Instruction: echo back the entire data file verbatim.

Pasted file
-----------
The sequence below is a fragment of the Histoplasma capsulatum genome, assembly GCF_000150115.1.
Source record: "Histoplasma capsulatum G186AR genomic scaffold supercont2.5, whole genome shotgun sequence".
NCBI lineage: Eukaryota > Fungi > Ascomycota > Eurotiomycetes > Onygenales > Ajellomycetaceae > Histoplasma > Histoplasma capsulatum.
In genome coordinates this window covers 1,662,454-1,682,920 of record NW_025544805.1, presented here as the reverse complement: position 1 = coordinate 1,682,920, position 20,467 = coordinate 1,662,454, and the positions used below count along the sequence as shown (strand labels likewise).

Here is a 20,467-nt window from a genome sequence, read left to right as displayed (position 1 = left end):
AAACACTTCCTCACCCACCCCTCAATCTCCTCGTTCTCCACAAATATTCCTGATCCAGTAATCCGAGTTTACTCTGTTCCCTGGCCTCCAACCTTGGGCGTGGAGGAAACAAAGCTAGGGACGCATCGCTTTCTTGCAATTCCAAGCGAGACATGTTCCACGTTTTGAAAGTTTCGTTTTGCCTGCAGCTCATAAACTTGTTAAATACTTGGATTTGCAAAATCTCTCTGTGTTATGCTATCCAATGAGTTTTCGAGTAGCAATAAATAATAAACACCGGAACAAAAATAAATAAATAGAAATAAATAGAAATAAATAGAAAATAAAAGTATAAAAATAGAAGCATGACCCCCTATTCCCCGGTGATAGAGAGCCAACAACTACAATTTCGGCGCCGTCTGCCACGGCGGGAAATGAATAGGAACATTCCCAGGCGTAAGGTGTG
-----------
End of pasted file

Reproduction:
The sequence below is a fragment of the Histoplasma capsulatum genome, assembly GCF_000150115.1.
Source record: "Histoplasma capsulatum G186AR genomic scaffold supercont2.5, whole genome shotgun sequence".
NCBI lineage: Eukaryota > Fungi > Ascomycota > Eurotiomycetes > Onygenales > Ajellomycetaceae > Histoplasma > Histoplasma capsulatum.
In genome coordinates this window covers 1,662,454-1,682,920 of record NW_025544805.1, presented here as the reverse complement: position 1 = coordinate 1,682,920, position 20,467 = coordinate 1,662,454, and the positions used below count along the sequence as shown (strand labels likewise).

Here is a 20,467-nt window from a genome sequence, read left to right as displayed (position 1 = left end):
AAACACTTCCTCACCCACCCCTCAATCTCCTCGTTCTCCACAAATATTCCTGATCCAGTAATCCGAGTTTACTCTGTTCCCTGGCCTCCAACCTTGGGCGTGGAGGAAACAAAGCTAGGGACGCATCGCTTTCTTGCAATTCCAAGCGAGACATGTTCCACGTTTTGAAAGTTTCGTTTTGCCTGCAGCTCATAAACTTGTTAAATACTTGGATTTGCAAAATCTCTCTGTGTTATGCTATCCAATGAGTTTTCGAGTAGCAATAAATAATAAACACCGGAACAAAAATAAATAAATAGAAATAAATAGAAATAAATAGAAAATAAAAGTATAAAAATAGAAGCATGACCCCCTATTCCCCGGTGATAGAGAGCCAACAACTACAATTTCGGCGCCGTCTGCCACGGCGGGAAATGAATAGGAACATTCCCAGGCGTAAGGTGTG